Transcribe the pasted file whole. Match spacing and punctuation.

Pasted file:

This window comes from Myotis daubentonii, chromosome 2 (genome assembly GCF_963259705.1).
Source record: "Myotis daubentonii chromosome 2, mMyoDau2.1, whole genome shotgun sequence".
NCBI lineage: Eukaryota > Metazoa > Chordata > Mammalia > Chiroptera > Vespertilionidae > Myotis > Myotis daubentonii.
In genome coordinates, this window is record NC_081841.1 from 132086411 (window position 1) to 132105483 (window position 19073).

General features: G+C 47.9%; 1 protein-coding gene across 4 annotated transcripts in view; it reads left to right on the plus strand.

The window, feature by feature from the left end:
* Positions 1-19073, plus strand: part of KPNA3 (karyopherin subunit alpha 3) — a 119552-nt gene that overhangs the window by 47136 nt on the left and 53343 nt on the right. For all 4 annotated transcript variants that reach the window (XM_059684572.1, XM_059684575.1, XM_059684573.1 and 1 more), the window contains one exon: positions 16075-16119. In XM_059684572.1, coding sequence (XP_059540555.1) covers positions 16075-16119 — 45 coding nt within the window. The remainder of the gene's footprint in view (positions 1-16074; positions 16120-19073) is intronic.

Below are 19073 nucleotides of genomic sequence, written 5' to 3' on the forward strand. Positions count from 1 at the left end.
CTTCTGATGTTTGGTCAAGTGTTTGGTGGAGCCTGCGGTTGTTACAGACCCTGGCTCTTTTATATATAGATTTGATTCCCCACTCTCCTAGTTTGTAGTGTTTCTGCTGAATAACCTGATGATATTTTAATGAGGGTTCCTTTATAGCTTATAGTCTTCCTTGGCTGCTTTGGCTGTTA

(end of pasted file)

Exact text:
This window comes from Myotis daubentonii, chromosome 2 (genome assembly GCF_963259705.1).
Source record: "Myotis daubentonii chromosome 2, mMyoDau2.1, whole genome shotgun sequence".
NCBI lineage: Eukaryota > Metazoa > Chordata > Mammalia > Chiroptera > Vespertilionidae > Myotis > Myotis daubentonii.
In genome coordinates, this window is record NC_081841.1 from 132086411 (window position 1) to 132105483 (window position 19073).

General features: G+C 47.9%; 1 protein-coding gene across 4 annotated transcripts in view; it reads left to right on the plus strand.

The window, feature by feature from the left end:
* Positions 1-19073, plus strand: part of KPNA3 (karyopherin subunit alpha 3) — a 119552-nt gene that overhangs the window by 47136 nt on the left and 53343 nt on the right. For all 4 annotated transcript variants that reach the window (XM_059684572.1, XM_059684575.1, XM_059684573.1 and 1 more), the window contains one exon: positions 16075-16119. In XM_059684572.1, coding sequence (XP_059540555.1) covers positions 16075-16119 — 45 coding nt within the window. The remainder of the gene's footprint in view (positions 1-16074; positions 16120-19073) is intronic.

Below are 19073 nucleotides of genomic sequence, written 5' to 3' on the forward strand. Positions count from 1 at the left end.
CTTCTGATGTTTGGTCAAGTGTTTGGTGGAGCCTGCGGTTGTTACAGACCCTGGCTCTTTTATATATAGATTTGATTCCCCACTCTCCTAGTTTGTAGTGTTTCTGCTGAATAACCTGATGATATTTTAATGAGGGTTCCTTTATAGCTTATAGTCTTCCTTGGCTGCTTTGGCTGTTA